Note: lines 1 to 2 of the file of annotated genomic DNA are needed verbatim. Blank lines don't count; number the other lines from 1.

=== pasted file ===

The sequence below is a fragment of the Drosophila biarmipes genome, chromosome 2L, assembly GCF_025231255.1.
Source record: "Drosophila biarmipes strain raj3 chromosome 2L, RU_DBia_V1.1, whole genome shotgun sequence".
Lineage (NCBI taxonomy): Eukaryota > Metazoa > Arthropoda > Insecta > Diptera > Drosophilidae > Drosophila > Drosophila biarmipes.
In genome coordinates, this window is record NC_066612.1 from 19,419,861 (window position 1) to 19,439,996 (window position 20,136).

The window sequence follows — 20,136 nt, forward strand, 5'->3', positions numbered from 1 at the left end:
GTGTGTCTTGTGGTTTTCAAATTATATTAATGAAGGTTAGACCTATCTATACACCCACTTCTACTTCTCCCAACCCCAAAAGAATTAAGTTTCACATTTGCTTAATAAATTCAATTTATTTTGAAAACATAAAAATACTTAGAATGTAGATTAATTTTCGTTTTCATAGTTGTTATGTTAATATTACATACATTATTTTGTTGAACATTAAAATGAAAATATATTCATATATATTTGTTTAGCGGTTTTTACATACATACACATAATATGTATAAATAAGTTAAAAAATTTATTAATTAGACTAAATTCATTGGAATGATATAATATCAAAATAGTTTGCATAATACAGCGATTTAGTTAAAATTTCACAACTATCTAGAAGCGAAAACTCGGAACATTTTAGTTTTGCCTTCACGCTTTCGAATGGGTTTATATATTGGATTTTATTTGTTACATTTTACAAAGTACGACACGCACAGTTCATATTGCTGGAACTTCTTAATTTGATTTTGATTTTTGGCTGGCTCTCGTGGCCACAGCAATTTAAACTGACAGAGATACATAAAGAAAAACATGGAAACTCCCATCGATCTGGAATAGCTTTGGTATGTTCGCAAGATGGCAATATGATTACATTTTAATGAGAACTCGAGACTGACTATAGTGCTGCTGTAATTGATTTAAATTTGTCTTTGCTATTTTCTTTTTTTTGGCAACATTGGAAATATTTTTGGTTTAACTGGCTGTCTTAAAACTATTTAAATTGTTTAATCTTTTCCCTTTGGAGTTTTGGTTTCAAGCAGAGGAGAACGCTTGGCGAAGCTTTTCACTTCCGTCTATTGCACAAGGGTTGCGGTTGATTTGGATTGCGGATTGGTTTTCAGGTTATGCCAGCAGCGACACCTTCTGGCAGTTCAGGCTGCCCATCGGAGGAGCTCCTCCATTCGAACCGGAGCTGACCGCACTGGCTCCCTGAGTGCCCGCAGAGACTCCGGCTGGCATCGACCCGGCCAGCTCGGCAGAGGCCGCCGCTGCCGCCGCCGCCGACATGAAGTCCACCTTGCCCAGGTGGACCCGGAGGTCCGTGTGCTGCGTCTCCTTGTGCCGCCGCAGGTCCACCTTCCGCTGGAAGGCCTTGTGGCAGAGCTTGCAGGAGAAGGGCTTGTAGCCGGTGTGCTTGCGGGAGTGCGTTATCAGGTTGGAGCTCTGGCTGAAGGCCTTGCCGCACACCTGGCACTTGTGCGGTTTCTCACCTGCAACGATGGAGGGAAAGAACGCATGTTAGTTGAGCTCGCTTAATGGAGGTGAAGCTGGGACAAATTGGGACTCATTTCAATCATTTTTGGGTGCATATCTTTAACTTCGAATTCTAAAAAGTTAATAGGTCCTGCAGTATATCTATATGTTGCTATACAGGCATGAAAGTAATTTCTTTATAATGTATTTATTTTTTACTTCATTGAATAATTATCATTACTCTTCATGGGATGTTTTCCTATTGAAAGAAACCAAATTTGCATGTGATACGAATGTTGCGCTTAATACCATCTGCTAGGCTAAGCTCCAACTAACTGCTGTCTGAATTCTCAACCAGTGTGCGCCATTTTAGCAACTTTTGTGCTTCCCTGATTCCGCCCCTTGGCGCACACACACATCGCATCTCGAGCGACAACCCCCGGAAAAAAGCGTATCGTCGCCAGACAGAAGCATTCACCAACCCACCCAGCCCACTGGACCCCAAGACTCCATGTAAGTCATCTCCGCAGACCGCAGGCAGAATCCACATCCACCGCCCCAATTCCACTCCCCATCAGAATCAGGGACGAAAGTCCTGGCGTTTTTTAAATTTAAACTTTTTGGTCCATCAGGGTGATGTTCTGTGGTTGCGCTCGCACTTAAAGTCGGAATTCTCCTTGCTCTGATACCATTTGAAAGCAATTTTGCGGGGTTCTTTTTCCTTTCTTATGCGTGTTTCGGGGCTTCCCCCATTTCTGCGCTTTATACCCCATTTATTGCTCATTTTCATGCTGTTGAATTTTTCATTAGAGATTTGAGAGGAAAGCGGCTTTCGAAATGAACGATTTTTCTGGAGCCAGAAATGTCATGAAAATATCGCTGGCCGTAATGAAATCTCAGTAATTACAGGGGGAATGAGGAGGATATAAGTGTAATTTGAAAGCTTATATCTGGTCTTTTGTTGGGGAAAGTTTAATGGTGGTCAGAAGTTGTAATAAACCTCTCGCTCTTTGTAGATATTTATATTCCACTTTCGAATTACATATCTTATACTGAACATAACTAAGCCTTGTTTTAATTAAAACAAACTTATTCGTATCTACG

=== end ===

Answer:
The sequence below is a fragment of the Drosophila biarmipes genome, chromosome 2L, assembly GCF_025231255.1.
Source record: "Drosophila biarmipes strain raj3 chromosome 2L, RU_DBia_V1.1, whole genome shotgun sequence".